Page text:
Index C contains definitions for words that describe customer or consumer attributes, such as consumer brand attitude, consumer loyalty, consumer brand affinity, and customer insights. Index C also contains definitions for advanced research techniques and approaches, such as conjoint analysis and confidence intervals.
The Dynamics of Consumer Response to Brand
Consumer responses to brands are characterized by two important consumer dynamics. Consumer responses span a continuum from negative to positive, and the beliefs that consumers hold in relation to brands are firmly believed—by the consumers—to be accurate. Consumers act on their beliefs about products and services, and they tend not to alter those beliefs without good cause.
Speaking of cause, consumer responses to brands are shifting to include corporate social responsibility as a part of brand. Research indicates that the actions and activities in which a company engages as part of their social responsibility campaigns play a substantive role in the choices and brand evaluations consumers make. In fact, the presence of prior positive attitudes toward a particular social cause can have a substantive influence on brand success and brand-cause alliances.
The higher the affinity for the cause, the more likely the consumer is to make a purchase of the brand, and the more likely the consumer will have a high positive brand attitude. Consumers differ in their interest in brands that promote corporate social responsibility. Consumers with high cause affinity exhibit greater overall concern about brands with a social dimension. Consumers view a greater congruence between themselves and a company that develops a corporate social responsibility program. As one might guess, this perception of congruence is made even stronger in situations where the consumers are more supportive of the social cause. In these instances, the consumer evaluates the company higher and achieves a stronger level of identification with the company or brand. Strong identification with a brand tends to translate into stronger customer loyalty.
Conjoint Analysis & Key Drivers
Products and services are characterized by many features that contribute to their brand appeal. Figuring out just which combinations of those features are valued—and to what degree they are valued—is the purpose of conjoint analysis. The key is to determine, from a limited number of characteristics, which attributes have the most influence on a consumer’s decision to purchase a product or service.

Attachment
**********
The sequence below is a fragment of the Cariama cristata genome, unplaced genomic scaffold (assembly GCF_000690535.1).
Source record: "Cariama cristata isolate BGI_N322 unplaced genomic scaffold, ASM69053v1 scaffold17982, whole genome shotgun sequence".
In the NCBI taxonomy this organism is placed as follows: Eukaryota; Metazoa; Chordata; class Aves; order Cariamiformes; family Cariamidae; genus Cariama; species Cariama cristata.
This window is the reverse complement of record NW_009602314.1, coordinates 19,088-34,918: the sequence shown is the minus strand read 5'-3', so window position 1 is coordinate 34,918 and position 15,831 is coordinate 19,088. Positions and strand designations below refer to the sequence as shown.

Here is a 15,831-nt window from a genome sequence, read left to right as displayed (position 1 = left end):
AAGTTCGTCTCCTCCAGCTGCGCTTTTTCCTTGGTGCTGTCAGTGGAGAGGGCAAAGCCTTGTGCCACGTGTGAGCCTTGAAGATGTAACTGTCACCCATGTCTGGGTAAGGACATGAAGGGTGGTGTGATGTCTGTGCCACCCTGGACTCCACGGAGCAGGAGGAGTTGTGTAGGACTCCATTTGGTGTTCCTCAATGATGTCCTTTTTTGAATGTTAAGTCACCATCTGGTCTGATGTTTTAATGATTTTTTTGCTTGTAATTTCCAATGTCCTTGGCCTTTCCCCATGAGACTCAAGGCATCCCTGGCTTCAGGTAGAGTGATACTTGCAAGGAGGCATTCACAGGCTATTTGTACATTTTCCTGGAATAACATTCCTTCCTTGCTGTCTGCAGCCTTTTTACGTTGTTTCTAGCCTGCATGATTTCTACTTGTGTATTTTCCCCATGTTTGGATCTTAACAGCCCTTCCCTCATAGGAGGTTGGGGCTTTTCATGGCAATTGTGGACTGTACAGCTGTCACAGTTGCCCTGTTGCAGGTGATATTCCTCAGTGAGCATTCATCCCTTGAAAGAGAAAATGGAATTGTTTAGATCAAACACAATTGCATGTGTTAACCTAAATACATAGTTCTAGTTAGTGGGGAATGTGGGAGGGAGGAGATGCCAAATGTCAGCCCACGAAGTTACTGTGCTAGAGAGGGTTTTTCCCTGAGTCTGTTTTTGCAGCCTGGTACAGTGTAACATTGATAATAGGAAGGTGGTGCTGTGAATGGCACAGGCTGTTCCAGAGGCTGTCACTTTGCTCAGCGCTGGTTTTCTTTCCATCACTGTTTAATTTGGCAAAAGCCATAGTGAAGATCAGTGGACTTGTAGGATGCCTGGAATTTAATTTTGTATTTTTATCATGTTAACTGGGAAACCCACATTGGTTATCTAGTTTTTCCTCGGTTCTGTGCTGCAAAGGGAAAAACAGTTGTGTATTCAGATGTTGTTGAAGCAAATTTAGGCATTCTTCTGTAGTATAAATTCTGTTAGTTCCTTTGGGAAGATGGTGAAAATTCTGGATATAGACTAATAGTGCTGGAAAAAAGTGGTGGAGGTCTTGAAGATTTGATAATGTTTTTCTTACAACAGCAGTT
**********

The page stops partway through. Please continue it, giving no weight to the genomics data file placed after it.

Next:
Conjoint analysis works like this: A limited number of promising products or services are shown to study participants. The criteria that these participants use to make choices and express preferences are analyzed. In some studies, participants actually assign a value to the criteria, while in other instances, the valuation is implicit and is derived by noting the choices that participants make. In market research vernacular, these implicit valuations are referred to as utilities or part-worths. Utilities are often used by market researchers to create models that estimate the potential revenue, profitability, and market share of the preferred product designs.
The value or utility (preference score) that a consumer assigns or perceives is part of a process of the trade-offs that consumers make when they form a decision to purchase or prefer a product or service. Analyzing these trade-offs with conjoint analysis is a decompositional technique. A consumer’s overall evaluation or preference of a product or service is decomposed to provide a utility for each of the attributes (or predictor variables) and to provide a utility for each level of the predictor variable.
A conjoint analysis has two main purposes: To determine the contributions of various attributes to the dependent variable, and to establish a predictive model that can be used with different (new) combinations of values based on the attributes. Bayesian Belief Models are often used to create these predictive models of consumer preference and purchase decisions.
Steps in Conjoint Analysis
- 1. Select a model of preference Example: Part-worth
- 2. Data collection method Example: Full profile
- 3. Stimulus set construction Example: Additive compensatory model
- 4. Stimulus presentation Example: Written instructions
- 5. Measurement scale for the dependent variable Example: Metric
- 6. Estimation method Example: Ordinary Least Squares
Loken, B., Ahluwalia, R., and Houston, M. J. (Eds.) (2009). Brands and Brand Management: Contemporary Research Perspectives, [Chapter 2, Branding and Corporate Social Responsibility (CSR)]. Psychology Press.
Schaupp, C. and Bélanger, F. (2005). A conjoint analysis of online consumer satisfaction. Journal of Electronic Commerce Research, 6(2).